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Server time (UTC): 2021-10-21 05:26

A few tips about "In Character" actions for those who need them


Mace

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I'm seeing it more and more lately, and I understand a lot of people are new to the game or new to role-playing in general and I'd rather not get a reputation as the guy who reports everyone who fails to RP after being warned so I thought I would try to help educate people and give what advice I can about how to be In Character in a medium that isn't exactly built for it.

Voice vs. Text:

A big issue that a lot of people have is that voice seems to be considered an Out of Character (OOC) channel and text is In Character (IC). Now there are a lot of people who aren't comfortable role-playing over voice, either because they don't feel like they can do it, they may be embarrassed. Another issue might be that you feel you must match your voice to your character's exactly, which isn't the case.

If you play a grizzled Russian mercenary you don't need to speak of wodka and bears on unicycles comrade. As long as people understand that it is you who is talking you can stay In Character over voice if that suits you.

Personally I try to keep most of my work to text not only because it allows me to emote actions I may need to do just to enhance the RP, but I can add brackets around OOC text like ((This)) or //This, so that people know when I am being out of character.

If you need to say something OOC over voice, a good way to do so is just to mention it as a minor caveat. Simply say "Excuse me, hate to break up the RP, but I have a quick OOC question." That way people know you aren't trying to RP a psycho who can't figure out how to open his backpack or why he can't lift his gun up to his shoulder.

Typing Etiquette

I feel this requires a bit of explanation, and TrilbyAsh already has something about it in his own guide to role-playing (Found here: http://www.dayzrp.com/t-a-basic-roleplaying-guide ) but I feel it deserves to be reiterated and focused on for a lot of people. Emoticons are not In Character communication. If you type you can emote, or write out actions, surrounded by asterisks, for short actions.

For example:

Mace: Wow, thanks for that clip. Much appreciated. *The clip is slipped into his belt pouch with a grateful nod.*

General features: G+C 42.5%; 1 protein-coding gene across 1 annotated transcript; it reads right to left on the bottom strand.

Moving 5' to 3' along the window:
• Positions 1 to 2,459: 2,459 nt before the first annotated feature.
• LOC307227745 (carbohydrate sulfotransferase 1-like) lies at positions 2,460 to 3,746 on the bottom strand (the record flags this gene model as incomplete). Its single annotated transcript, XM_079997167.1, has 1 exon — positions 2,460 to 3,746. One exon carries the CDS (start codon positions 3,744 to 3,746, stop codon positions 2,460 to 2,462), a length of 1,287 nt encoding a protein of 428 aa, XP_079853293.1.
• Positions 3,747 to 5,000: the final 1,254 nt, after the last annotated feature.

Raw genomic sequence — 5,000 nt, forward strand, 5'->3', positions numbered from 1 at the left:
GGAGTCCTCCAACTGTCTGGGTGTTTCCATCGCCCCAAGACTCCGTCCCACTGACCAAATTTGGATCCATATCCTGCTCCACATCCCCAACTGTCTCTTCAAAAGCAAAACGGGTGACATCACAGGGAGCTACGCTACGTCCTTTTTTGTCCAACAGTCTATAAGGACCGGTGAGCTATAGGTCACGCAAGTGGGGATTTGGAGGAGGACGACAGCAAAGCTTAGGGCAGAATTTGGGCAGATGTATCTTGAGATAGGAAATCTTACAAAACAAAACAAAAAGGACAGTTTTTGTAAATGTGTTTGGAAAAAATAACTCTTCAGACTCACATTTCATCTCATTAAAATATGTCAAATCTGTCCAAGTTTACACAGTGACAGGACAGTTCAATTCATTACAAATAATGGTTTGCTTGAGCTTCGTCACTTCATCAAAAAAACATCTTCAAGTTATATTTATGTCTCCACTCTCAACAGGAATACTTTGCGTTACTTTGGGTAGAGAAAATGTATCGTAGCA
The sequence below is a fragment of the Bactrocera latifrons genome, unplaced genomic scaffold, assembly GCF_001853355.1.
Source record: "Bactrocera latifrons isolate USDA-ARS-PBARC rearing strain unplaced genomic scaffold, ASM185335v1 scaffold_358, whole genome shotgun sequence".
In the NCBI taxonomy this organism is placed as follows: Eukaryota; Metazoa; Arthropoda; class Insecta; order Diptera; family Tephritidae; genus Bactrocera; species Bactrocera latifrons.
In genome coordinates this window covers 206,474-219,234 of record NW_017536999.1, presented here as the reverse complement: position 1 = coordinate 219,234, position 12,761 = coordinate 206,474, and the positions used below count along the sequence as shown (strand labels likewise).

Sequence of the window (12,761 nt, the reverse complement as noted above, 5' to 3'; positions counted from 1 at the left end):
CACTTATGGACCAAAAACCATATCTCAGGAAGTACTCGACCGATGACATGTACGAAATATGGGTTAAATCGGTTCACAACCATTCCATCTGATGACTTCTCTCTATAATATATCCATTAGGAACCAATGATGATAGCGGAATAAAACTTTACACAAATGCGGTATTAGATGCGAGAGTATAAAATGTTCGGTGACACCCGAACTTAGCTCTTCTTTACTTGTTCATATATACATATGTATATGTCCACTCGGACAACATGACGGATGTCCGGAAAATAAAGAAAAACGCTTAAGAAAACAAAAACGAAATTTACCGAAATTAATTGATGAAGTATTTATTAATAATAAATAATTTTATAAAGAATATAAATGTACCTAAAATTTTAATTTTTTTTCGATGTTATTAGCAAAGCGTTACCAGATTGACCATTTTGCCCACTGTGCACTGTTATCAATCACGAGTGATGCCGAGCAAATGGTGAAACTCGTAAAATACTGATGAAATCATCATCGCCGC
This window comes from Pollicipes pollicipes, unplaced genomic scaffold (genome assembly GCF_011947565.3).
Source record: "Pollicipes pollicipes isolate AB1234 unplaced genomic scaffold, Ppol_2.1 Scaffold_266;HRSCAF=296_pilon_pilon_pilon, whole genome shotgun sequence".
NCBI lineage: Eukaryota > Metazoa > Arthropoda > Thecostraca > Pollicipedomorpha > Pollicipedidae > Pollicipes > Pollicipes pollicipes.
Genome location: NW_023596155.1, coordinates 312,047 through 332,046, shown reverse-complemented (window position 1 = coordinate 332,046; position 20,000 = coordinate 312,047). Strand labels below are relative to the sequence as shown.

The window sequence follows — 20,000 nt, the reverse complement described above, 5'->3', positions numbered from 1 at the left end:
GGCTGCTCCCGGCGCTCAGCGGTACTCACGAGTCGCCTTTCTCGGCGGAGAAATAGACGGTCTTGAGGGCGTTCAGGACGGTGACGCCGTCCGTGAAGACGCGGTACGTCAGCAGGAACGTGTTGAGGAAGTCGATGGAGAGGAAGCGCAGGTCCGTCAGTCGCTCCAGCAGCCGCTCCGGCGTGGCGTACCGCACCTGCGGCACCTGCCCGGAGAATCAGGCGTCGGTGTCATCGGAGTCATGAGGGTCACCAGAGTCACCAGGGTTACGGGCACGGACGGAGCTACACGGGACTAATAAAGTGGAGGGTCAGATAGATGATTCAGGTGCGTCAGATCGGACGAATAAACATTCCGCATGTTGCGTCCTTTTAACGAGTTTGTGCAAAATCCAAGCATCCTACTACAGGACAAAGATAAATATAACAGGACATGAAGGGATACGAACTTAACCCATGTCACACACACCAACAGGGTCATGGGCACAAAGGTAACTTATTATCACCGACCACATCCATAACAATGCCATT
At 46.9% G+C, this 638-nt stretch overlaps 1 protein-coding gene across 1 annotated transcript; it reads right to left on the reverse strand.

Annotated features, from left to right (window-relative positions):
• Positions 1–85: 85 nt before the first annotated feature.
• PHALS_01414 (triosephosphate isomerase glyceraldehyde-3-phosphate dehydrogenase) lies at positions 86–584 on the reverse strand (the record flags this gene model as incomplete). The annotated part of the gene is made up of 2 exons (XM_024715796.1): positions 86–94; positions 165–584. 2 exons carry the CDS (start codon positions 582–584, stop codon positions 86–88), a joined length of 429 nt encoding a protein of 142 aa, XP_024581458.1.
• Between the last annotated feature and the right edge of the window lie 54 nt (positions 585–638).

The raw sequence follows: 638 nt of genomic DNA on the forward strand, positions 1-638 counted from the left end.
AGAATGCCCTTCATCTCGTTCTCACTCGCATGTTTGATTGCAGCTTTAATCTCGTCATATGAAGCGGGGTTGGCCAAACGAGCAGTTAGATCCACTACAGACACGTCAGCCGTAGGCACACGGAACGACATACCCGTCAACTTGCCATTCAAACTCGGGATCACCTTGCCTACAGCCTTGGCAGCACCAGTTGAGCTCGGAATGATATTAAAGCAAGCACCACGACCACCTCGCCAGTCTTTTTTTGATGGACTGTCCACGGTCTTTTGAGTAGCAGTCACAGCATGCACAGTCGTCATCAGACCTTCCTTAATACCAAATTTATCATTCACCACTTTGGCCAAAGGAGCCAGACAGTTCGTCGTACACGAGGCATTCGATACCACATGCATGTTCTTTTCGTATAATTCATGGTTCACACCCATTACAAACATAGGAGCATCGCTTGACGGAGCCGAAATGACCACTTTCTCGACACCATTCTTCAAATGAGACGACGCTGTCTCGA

Now not exactly the best RP out there, but it is something, and it adds another dimension to the game. It allows you to do something that is beyond the scope of the game to help with immersion.

Compare this to:

Mace: Thanks for the clip. Much appreciated. :D

I don't know about everyone else, but this comes off clunky, and is an obviously Out of Character comment that, while it isn't inherently damaging, still draws you out of the moment as a role-player. It's discordant and jarring for a lot of people and should be avoided unless you're making an OOC statement and then, remember your brackets.

Identification

Now this has been the topic of a few debates, and I'm going to offer a solely IC perspective about it. If someone asks you to state your name, you should do so because we are in a zombie apocalypse and no matter what people are going to be cautious. With the multitude of outfits and a very small amount of character customization, you may be asked to identify yourself by members of your own clan or people you know well enough, and this can be played off as simply as stating that nerves are getting to them or they didn't recognize your voice from a distance.

As for the identification itself, remember this is still an IC action and if you choose to announce yourself in text it should be with your name and any other information you wish to divulge.

Generally when I introduce myself I say something along these lines:

Mace: Hello, I'm Mace, a recruit for The Outpost Rangers.

Now with my [T][TOR] tags this is obvious, but you wouldn't know that unless you heard about my position or (When Clan Skins are released) you notice my badge and see that there is a recruit or some other trainee indication with it.

What you want to avoid, however, is something I see a lot of people doing when asked to identify themselves. This.

Mace[T][TOR]: "."

You could argue, however feebly, that it is you saying your name, but it shows a lack of effort. Try a little bit harder and make it something you will be proud of, something that people will remember.

How to Enhance your RP

Weigh your actions based on how your character would act. I know there has been at least some cracking down on people for not role-playing, especially in the more bandit-oriented parts of the game, and I agree that it needs to be done. DayZRP is about RP. If you play a bandit, have a reason for your banditry. Hell, if you're asked OOCly try to give a bit of reasoning about why you're robbing this particular person, and think about the risks versus the rewards.

Would you really want to risk your life in a zombie apocalypse ambushing someone who may have friends nearby when they don't have much visible, or when you yourself don't need much in the way of gear? What is it you're looking for? Do you raid simply because you don't have the ability to do anything else to sustain yourself? Marksmen should at least be able to hunt so unless it were a desperate situation food wouldn't be a major concern.